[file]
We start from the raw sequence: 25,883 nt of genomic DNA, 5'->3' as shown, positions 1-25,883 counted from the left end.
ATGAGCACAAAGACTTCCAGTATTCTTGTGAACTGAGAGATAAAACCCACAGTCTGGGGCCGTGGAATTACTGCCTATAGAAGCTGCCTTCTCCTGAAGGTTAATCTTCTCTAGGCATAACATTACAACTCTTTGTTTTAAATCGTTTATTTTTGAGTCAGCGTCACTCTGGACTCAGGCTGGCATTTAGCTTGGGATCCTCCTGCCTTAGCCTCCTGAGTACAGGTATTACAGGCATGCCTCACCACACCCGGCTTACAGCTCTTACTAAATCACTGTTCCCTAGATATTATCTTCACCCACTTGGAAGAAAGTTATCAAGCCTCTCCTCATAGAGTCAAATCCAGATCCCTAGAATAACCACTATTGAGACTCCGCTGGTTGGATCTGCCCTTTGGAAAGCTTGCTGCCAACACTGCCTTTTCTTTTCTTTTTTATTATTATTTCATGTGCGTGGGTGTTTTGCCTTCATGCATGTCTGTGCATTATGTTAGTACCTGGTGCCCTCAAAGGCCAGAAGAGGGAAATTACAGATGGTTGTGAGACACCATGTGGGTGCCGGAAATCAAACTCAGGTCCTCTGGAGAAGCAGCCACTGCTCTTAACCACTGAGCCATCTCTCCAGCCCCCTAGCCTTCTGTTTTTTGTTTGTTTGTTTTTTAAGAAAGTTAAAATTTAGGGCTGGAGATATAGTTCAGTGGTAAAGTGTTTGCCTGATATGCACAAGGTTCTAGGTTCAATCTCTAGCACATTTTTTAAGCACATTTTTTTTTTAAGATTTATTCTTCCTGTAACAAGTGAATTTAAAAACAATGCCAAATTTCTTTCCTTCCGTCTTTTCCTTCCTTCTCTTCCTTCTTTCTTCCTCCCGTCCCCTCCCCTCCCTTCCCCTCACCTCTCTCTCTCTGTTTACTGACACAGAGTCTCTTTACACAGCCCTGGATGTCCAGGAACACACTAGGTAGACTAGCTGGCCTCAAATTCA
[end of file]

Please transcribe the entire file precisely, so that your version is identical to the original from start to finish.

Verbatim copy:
We start from the raw sequence: 25,883 nt of genomic DNA, 5'->3' as shown, positions 1-25,883 counted from the left end.
ATGAGCACAAAGACTTCCAGTATTCTTGTGAACTGAGAGATAAAACCCACAGTCTGGGGCCGTGGAATTACTGCCTATAGAAGCTGCCTTCTCCTGAAGGTTAATCTTCTCTAGGCATAACATTACAACTCTTTGTTTTAAATCGTTTATTTTTGAGTCAGCGTCACTCTGGACTCAGGCTGGCATTTAGCTTGGGATCCTCCTGCCTTAGCCTCCTGAGTACAGGTATTACAGGCATGCCTCACCACACCCGGCTTACAGCTCTTACTAAATCACTGTTCCCTAGATATTATCTTCACCCACTTGGAAGAAAGTTATCAAGCCTCTCCTCATAGAGTCAAATCCAGATCCCTAGAATAACCACTATTGAGACTCCGCTGGTTGGATCTGCCCTTTGGAAAGCTTGCTGCCAACACTGCCTTTTCTTTTCTTTTTTATTATTATTTCATGTGCGTGGGTGTTTTGCCTTCATGCATGTCTGTGCATTATGTTAGTACCTGGTGCCCTCAAAGGCCAGAAGAGGGAAATTACAGATGGTTGTGAGACACCATGTGGGTGCCGGAAATCAAACTCAGGTCCTCTGGAGAAGCAGCCACTGCTCTTAACCACTGAGCCATCTCTCCAGCCCCCTAGCCTTCTGTTTTTTGTTTGTTTGTTTTTTAAGAAAGTTAAAATTTAGGGCTGGAGATATAGTTCAGTGGTAAAGTGTTTGCCTGATATGCACAAGGTTCTAGGTTCAATCTCTAGCACATTTTTTAAGCACATTTTTTTTTTAAGATTTATTCTTCCTGTAACAAGTGAATTTAAAAACAATGCCAAATTTCTTTCCTTCCGTCTTTTCCTTCCTTCTCTTCCTTCTTTCTTCCTCCCGTCCCCTCCCCTCCCTTCCCCTCACCTCTCTCTCTCTGTTTACTGACACAGAGTCTCTTTACACAGCCCTGGATGTCCAGGAACACACTAGGTAGACTAGCTGGCCTCAAATTCA